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I have heard that Lithuanian and Romanian are related. As such, I want to know, to what extent they are mutually intelligible.

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    Moral: Don't believe everything you hear about language. In fact, don't believe anything you hear about language. Check the facts, because there is a great deal of BS about language out there. – jlawler Mar 2 '14 at 19:22
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    What you probably heard is that they are both "ancient" or "haven't changed" or that they're" conservative. In the case of Romanian that's largely an assumption based on the fact it's the "only" Romance language retaining three genders and a case system like Latin. In reality at least its case system can be analysed in other ways. Lithuanian on the other hand could even be more conservative than Latin itself ... So yes they're related but no they're not close at all. Perhaps as mutually intelligible as English and Albanian. – hippietrail Mar 4 '14 at 18:01
  • The only sense I can make of that "relation" is this: the ancient Balkan (Dacian-Thracian) substratum language that influenced Romanian (also Albanian and maybe Macedonian and Bulgarian) is a completely unknown language. Lacking any knowledge about that, a relation that can be imagined at that level is that with the Baltic languages (beside that, with the Iranian languages north of the Black Sea, with Armenian, Phrygian). But that amounts to a few words, nothing to do to mutual ineligibility of present languages. – cipricus Nov 19 '19 at 11:18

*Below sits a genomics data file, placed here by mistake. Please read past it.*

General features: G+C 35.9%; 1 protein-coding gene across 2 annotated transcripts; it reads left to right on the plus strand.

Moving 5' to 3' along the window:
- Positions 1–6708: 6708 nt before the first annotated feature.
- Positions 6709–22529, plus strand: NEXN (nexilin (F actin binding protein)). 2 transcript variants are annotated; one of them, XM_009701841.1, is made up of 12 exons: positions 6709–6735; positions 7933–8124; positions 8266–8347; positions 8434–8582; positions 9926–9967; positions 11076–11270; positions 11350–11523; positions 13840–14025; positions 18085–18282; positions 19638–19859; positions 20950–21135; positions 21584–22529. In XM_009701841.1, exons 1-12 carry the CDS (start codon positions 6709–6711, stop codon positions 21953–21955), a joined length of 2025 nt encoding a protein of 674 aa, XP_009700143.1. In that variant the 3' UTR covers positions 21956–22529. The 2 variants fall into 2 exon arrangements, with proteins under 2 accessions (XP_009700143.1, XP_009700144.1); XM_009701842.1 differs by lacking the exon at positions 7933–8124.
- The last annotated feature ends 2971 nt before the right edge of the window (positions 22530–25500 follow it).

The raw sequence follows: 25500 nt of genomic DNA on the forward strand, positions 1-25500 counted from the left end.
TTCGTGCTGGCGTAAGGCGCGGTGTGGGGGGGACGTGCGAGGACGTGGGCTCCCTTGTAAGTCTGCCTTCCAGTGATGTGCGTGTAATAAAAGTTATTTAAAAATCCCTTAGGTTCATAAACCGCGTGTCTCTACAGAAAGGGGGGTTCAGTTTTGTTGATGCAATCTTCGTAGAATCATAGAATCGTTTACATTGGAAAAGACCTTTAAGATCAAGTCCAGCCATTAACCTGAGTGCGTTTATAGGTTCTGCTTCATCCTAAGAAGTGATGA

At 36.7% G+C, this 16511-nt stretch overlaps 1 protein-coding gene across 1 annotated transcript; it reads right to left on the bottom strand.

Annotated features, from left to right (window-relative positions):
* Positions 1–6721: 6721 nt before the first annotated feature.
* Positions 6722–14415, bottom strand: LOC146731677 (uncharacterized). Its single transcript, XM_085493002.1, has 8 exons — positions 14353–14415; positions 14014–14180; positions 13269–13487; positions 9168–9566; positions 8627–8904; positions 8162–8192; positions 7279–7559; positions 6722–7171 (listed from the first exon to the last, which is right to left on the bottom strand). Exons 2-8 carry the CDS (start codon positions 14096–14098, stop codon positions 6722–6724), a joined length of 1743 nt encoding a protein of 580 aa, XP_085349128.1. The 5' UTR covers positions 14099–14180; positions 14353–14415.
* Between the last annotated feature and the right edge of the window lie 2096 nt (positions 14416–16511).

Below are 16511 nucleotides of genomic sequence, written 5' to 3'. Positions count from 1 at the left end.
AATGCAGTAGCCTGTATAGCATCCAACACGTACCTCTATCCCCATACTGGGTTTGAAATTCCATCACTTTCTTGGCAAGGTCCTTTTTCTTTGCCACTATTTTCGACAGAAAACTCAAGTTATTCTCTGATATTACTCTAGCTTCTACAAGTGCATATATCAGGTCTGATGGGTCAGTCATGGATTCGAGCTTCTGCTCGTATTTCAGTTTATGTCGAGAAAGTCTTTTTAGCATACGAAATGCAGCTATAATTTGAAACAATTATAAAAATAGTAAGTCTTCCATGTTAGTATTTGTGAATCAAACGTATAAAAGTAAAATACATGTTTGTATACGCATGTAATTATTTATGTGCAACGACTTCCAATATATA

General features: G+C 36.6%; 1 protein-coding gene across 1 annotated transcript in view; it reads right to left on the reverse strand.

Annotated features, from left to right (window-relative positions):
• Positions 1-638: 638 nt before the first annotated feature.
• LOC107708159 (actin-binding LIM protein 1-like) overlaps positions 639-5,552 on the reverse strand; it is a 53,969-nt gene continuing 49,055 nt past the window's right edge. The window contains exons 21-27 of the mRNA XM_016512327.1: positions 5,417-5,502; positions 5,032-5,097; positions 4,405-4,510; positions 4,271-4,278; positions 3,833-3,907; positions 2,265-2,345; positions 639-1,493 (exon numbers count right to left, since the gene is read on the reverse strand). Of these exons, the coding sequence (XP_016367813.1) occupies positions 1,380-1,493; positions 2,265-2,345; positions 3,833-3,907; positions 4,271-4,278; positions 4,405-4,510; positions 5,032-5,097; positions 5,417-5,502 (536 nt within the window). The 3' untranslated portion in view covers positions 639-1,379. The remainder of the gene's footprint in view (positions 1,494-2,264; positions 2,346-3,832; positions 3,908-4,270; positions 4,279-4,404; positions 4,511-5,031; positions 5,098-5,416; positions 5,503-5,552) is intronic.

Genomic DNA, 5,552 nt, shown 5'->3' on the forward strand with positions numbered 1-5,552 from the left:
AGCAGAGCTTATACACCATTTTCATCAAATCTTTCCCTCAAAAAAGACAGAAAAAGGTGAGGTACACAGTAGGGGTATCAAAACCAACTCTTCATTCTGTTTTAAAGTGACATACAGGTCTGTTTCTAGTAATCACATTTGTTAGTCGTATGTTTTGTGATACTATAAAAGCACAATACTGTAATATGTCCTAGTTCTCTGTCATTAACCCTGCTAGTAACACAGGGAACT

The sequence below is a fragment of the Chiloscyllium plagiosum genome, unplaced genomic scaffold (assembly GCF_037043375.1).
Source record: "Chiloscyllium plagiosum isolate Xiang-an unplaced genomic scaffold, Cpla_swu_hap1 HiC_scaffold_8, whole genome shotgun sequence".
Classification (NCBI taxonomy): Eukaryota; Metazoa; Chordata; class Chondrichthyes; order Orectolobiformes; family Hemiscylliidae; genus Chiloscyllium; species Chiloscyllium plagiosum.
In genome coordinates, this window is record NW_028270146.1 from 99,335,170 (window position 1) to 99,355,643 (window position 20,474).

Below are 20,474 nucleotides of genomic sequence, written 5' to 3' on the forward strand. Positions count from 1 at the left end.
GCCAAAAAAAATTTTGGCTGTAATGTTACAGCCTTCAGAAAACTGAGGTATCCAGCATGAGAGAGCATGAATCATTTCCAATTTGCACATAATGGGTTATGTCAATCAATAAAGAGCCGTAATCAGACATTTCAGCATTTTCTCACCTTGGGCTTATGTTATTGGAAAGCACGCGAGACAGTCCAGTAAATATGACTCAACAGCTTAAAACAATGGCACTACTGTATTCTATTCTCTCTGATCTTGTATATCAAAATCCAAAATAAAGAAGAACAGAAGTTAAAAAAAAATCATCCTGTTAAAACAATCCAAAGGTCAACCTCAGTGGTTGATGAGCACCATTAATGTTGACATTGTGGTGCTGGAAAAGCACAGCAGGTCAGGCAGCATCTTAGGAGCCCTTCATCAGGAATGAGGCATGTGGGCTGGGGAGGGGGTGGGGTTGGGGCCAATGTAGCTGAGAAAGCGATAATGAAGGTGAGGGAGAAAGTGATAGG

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They aren't mutually intelligible at all. Lithuanian is a Baltic language, Romanian is a Romance language. Yes, they're related (both are Indo-European), but no more so than, say, English and Russian.

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  • Plus Lithuanian is actually SO conservative, among all other Indo-European languages, it's actually similar to Sanskrit (another very conservative IE lang) – Joe Pineda Mar 4 '14 at 3:58
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    To give a precision to Joe's comment, Sanskrit is not really a very conservative language. It is relatively close to proto-IE because it is a very ancient language, so it had 3000 years less than say modern English to change. But given the relatively short time it has, Sanskrit changed quite a lot from proto-IE. For instance, all vowels e,o and a became a, a rather drastic simplification. The r/l distinction also was mostly lost. Plus, a relatively large part (larger than say in germanic or slavic or baltic languages) is borrowed from non IE languages. – Joël May 28 '14 at 0:30
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    @Joël: All modern languages that are not pidgins, creoles, or recently emerged are equally ancient. If not, Sanskrit, Lithuanian and English would not be related. They are leaves on the same plant whose branches and twigs are given different names at random unrelated intervals. All Indo-European languages have had the exact same number of years to evolve into their modern forms from their shared root at the bottom of the same tree. – hippietrail Dec 22 '19 at 10:37
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    @hippietrail uh... Sanskrit is a dead language, not counting liturgical and "revivalist" use, which can only change the language marginally, in a similar way to Latin. So given that Sanskrit and, for example, Latin were frozen in time at a point much earlier than present English or Lithuanian (or Hindi or Romance languages), I don't understand how you can claim they have had the exact same number of years to evolve. – LjL Dec 22 '19 at 21:06
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    @hippiertrail I think it is a well established practice that a name of a language also refers to a rough period of its use, hence the distinction between e.g. Ancient and Modern Greek. Sanskrit and Latin are names referring typically to the idealised language states millenia ago. It makes very little sense to use Latin in reference to today's Romance languages. So Sanskrit is a more ancient language state than, say, modern English. – Eleshar Dec 23 '19 at 12:14

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